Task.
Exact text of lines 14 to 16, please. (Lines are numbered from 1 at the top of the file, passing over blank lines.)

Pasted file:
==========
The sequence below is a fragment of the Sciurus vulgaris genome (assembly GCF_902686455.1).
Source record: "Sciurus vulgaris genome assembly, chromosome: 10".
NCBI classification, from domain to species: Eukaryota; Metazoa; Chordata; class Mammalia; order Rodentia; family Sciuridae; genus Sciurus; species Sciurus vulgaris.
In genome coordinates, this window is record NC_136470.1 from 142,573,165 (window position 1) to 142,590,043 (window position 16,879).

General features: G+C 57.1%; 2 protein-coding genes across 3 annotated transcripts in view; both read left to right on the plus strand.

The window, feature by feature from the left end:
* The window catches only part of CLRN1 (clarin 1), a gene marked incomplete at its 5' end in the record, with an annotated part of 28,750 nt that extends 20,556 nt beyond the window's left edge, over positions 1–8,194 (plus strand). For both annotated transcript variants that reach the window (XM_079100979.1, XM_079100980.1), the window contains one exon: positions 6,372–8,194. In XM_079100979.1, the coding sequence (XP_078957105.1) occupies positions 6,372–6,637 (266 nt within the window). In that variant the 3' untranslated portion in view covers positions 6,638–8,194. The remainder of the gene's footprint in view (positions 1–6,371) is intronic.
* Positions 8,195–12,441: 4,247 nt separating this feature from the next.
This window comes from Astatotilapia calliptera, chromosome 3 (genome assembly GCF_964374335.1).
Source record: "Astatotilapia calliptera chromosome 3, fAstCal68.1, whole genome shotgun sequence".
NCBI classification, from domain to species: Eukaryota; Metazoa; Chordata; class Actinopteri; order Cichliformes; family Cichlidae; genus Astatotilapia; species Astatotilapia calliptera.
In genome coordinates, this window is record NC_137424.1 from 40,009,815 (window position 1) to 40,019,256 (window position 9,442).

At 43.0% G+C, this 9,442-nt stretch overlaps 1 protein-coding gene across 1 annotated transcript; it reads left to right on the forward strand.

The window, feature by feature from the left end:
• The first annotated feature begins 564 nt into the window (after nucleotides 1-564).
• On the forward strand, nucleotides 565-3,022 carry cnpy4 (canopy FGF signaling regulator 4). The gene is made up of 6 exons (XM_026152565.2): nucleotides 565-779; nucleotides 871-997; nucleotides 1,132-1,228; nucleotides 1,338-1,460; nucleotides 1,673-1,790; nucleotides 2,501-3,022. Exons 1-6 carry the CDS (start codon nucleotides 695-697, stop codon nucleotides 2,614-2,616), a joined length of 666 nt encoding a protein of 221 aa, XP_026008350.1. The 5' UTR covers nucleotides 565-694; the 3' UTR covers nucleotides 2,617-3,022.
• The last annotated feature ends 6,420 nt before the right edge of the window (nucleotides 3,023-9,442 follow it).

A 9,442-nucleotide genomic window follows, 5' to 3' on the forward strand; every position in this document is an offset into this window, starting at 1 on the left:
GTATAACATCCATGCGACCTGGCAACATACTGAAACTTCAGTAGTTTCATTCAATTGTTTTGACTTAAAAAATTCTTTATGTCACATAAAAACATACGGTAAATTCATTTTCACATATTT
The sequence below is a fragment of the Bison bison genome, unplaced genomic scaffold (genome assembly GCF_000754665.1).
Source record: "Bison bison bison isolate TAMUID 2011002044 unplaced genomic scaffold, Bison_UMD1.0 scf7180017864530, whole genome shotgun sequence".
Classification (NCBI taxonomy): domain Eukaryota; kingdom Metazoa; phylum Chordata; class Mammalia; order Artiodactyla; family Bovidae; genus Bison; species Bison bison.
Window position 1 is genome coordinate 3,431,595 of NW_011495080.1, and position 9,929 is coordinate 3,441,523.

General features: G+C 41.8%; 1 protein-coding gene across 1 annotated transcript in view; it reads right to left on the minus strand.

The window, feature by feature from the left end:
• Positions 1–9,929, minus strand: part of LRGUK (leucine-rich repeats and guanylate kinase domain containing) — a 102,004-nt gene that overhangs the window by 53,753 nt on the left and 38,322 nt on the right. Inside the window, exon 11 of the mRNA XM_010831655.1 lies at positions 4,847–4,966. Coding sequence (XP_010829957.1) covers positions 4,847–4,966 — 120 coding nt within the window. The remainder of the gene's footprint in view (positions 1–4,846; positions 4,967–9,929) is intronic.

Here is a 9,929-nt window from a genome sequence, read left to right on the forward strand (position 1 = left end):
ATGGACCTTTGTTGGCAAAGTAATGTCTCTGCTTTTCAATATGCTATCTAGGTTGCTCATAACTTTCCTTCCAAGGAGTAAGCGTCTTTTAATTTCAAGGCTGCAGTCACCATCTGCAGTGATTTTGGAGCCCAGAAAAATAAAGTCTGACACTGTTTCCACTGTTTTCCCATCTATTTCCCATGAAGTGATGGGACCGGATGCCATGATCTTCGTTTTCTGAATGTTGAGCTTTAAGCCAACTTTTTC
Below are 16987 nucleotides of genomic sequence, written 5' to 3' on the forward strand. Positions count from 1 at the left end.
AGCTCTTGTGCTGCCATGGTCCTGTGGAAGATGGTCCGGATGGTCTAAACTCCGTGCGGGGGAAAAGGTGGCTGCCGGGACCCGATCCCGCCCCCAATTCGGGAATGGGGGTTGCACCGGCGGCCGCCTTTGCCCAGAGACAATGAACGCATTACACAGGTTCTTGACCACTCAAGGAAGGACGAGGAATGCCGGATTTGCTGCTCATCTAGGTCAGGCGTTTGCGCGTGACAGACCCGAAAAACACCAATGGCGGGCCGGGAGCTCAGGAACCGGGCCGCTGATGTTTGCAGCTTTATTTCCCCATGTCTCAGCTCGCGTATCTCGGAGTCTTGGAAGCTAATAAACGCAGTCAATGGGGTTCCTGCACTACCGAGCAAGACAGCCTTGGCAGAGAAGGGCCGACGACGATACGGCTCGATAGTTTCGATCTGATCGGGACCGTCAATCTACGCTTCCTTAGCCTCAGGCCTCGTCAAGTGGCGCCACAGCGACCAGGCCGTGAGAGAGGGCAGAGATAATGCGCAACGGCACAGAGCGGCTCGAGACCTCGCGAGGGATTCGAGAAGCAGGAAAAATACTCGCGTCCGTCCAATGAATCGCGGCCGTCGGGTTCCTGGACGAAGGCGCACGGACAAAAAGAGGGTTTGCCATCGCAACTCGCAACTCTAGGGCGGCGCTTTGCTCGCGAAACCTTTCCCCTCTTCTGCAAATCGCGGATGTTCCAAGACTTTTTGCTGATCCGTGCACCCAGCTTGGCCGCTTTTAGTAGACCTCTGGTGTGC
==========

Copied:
The window, feature by feature from the left end:
• The first annotated feature begins 564 nt into the window (after nucleotides 1-564).
• On the forward strand, nucleotides 565-3,022 carry cnpy4 (canopy FGF signaling regulator 4). The gene is made up of 6 exons (XM_026152565.2): nucleotides 565-779; nucleotides 871-997; nucleotides 1,132-1,228; nucleotides 1,338-1,460; nucleotides 1,673-1,790; nucleotides 2,501-3,022. Exons 1-6 carry the CDS (start codon nucleotides 695-697, stop codon nucleotides 2,614-2,616), a joined length of 666 nt encoding a protein of 221 aa, XP_026008350.1. The 5' UTR covers nucleotides 565-694; the 3' UTR covers nucleotides 2,617-3,022.